By Patrick Morgan
The text of a paper on The Mannix Era: Melbourne Catholic Leadership 1920-70, given at Newman College to the Irish Australian history seminar on April 16.
Tinteán published Brenda Niall’s review of Patrick Morgan’s book last issue.
Last year Harvard University Press published James Chappel’s Catholic Modern on the Catholic Church in Germany, Austria and France in 1920-70, the same time span as my book and covering the same issues: the medieval revival between the wars, the church belatedly catching up with modernism and at the same time having to face Fascism and Communism, both of which it got badly wrong. Chappel’s book reveals that in these countries the Catholic Church had traditionalist and liberal wings, as here, which reacted differently on key issues, with the two wings varying in influence in each country over time. I found this consoling: it shows that we in Melbourne were not exceptional, just normal, and it enables us to widen our horizons by viewing our local disputes in a wider light.
One of my main interests in The Mannix Era was the extraordinary strength and inter-connectedness of the Melbourne Irish Catholic community. It has been analysed for its political and its Catholic profiles, but not as a tribal community in its own right. A foundation document of our community is the Jesuit Fr John Bourke’s history of his family, Victoria’s first and very extensive Irish Catholic cousinage group amounting to a clan. The Bourkes squatted on the Pakenham run in the late 1830s. A century later they became related by marriage to Sir Norman O’Bryan, a Supreme Court Judge from 1939 to 1969. A daughter of his married Frank Galbally, and a son married a daughter of Judge Arthur Adams, a key member of the Campion Society, whose own mother was a Billings, the family which produced Dr John Billings of family planning fame. A sister of Sir Norman O’Bryan married into the Buxton real estate family, another huge clan whose maternal line were the O’Briens, hotel owners from Nar Nar Goon. Two Buxtons married into the Irish Catholic Pitt families, marriages which produced heads of the State Library and the State Treasury between the wars. One member of that family, Kathleen Pitt, married, unhappily, the historian Brian Fitzpatrick, whose second marriage produced David Fitzpatrick, a great historian of Irish Australia, sadly recently departed. Kathleen Fitzpatrick wrote her Buxton/Pitt/O’Brien family history Solid Bluestone Foundations, like Fr Bourke’s a key document on our community.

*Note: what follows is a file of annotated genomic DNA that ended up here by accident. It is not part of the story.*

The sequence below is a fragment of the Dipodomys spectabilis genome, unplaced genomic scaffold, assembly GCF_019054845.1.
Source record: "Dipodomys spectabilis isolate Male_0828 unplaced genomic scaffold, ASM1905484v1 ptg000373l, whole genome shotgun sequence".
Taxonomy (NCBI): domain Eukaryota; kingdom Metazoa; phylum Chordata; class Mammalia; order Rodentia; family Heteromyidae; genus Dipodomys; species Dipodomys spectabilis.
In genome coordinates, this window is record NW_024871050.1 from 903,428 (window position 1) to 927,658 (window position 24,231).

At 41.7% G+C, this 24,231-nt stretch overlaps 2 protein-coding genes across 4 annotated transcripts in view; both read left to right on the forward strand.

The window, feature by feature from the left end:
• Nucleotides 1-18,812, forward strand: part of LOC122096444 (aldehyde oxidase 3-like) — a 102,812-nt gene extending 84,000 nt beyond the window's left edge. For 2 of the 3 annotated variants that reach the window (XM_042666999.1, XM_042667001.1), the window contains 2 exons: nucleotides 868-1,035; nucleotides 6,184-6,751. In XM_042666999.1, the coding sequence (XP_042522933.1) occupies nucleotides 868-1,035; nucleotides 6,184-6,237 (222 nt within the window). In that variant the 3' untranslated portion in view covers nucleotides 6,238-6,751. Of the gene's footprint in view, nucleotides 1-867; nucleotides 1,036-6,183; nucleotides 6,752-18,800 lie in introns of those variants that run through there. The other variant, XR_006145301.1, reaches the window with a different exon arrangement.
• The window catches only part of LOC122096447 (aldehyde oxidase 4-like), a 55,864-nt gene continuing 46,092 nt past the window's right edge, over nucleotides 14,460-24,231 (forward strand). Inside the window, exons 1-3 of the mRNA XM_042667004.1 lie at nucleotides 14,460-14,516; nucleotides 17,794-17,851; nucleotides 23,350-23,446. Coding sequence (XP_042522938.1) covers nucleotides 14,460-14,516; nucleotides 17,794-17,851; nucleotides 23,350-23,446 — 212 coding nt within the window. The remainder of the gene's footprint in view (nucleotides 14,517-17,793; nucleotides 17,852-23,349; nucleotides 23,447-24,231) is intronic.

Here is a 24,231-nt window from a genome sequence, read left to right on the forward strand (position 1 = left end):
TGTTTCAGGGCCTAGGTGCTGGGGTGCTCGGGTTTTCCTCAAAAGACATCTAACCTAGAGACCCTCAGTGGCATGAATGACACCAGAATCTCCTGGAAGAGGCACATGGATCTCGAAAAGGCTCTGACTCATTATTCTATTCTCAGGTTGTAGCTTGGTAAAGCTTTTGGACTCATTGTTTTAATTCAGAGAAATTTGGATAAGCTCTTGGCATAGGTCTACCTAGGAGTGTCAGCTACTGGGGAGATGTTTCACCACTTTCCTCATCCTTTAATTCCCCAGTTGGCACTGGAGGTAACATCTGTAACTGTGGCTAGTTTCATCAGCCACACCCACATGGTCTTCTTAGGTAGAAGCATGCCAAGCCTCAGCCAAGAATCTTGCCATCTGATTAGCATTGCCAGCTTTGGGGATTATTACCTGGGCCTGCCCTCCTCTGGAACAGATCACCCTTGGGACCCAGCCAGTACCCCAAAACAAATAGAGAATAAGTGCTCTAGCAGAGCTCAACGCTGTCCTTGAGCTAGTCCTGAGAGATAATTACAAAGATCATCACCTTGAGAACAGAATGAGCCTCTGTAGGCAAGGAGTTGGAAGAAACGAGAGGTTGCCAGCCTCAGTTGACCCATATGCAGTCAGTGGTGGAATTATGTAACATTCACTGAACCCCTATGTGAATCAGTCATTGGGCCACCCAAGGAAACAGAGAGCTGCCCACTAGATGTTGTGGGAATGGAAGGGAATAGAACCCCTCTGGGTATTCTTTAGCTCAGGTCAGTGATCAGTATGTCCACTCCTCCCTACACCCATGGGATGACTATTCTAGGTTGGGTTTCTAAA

The first Bourke in Australia, Michael Bourke from Limerick, naturally sought advice from a man he described as his Limerick kinsman. That man was Governor Bourke of NSW. In those pre-sectarian days people were linked more by local networks than they were divided by religion. Governor Bourke told Michael Bourke he had heard, when declaring Melbourne a town in 1836, there was good grazing surrounding it. Governor Bourke was a close friend of Lord Monteagle of Limerick, a member of the British cabinet at the time. Monteagle paid for many of his tenants, including the Bourkes, to emigrate to Australia in the 1830s to have a better life here. (This development has been documented in Christopher 0’Mahony & Valerie Thompson’s Poverty to Promise: The Monteagle Emigrants 1838-58.) Michael Bourke squatted on the Pakenham run, and in addition set up the Pakenham hotel and racecourse. Later dairy farmers and potato growers in the region were largely Irish Catholic. A direct descendent, Michael Bourke, was here in Newman College in the later 1950s. Only recently his brother David Bourke, Chairman of the VRC, internationalised the Melbourne Cup, leading to the Irish stayer Vintage Crop’s win. The present State member for South Gippsland, Danny O’Brien, comes from the Nar Nar Goon O’Briens. I’ve mentioned just one family and its extended connections. There are many other important cousinage groups, with members in law, medicine, sport, business and the church, which form Melbourne’s dense Irish Catholic community.
Another way to understand our community is to study its general demographic profile. The Irish were the only immigrant group to bring to Australia a large number of single females, about 30% of the total. In the goldfields decades of the 1850s 50% of Catholic women married out, Patrick O’Farrell tells us, so many Irish Catholic families are disguised by their English surnames, like the Buxton founder, JR Buxton, a Protestant, but most Buxtons since are Catholics. Out marriages continued to be common in freewheeling colonial Australia before sectarian hatreds in Ireland from the later 19th century onwards were transferred here. Sectarianism drove Melbourne Irish Catholics further together to deflect the flames of religious bigotry. The depression of the 1890s meant many country Irish Catholics moved to Melbourne, thus providing the community with more marriage partners. The large Catholic school system had the same effect. At the same time the Catholic Church was enforcing its rules against mixed marriages. But from the 1960s these reinforcing patterns broke down for various reasons, and Irish Catholics began to marry out like the rest of the community.